The Future of the Euro
The European Union is the current talk in the world news and for great reason. Many of the nations that make up the union face large deficits and massive debts, while Italy and Greece owe more than they earn. If this situation is not handled correctly this crisis will not only affect the rest of Europe, but will potentially make its way to into the U.S. market. With Europe undergoing an economic depression, their monetary unit, the Euro, once one of the strongest currencies in the world could become obsolete to the global economy.
The Euro was brought to life on February 7th, 1992 when the Treaty of the European Union, also known as Treaty of Maastricht was signed (Maastricht). The treaty brought together eleven of the countries that make up the current Union and introduced a new monetary unit, the euro. The 1st of January 2002 saw the Euro coins and notes become official legal tender not only in the 12 initial EU-member Eurozone countries, but also in a number of smaller nations, dependencies and regions (Maastricht).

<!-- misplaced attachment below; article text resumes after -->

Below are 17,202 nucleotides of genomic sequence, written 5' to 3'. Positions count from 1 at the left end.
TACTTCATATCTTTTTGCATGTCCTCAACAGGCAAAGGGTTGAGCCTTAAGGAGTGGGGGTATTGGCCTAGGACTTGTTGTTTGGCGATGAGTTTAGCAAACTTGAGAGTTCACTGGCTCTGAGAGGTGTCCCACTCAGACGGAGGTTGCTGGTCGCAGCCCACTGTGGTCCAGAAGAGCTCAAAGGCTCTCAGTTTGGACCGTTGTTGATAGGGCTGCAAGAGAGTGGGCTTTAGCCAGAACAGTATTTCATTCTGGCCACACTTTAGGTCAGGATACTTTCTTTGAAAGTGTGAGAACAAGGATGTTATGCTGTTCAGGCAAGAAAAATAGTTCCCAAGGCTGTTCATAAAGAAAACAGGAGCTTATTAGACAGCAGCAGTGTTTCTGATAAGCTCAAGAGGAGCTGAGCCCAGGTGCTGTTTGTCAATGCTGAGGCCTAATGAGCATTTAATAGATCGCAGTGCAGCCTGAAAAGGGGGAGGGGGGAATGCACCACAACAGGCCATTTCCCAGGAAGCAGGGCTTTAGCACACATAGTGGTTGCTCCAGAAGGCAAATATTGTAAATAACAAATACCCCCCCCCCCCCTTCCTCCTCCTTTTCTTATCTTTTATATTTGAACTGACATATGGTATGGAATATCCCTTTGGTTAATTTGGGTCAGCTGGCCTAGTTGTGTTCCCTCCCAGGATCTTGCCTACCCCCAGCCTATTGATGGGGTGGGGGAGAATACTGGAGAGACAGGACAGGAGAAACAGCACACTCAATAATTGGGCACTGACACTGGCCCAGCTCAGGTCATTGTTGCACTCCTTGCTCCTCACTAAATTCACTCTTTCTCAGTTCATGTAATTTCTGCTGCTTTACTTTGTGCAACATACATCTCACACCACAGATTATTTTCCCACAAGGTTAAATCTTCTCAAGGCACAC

The euro was created under the belief that a common currency would enhance European solidarity and aid in achieving peace and prosperity in the region. Additionally, given that the majority of EU member nations' international trade is with other EU members, having a single currency eliminated exchange rate risks from internal markets, which cut the costs of transactions and facilitated businesses in trading across national borders. Trading and investment was thus expected to increase, leading to jobs and economic growth (Maastrich). With the euro taking the place of the currencies used by the countries in the European Union and forming one unit, it allows for higher trading in the world market.
Imagine that the dollar...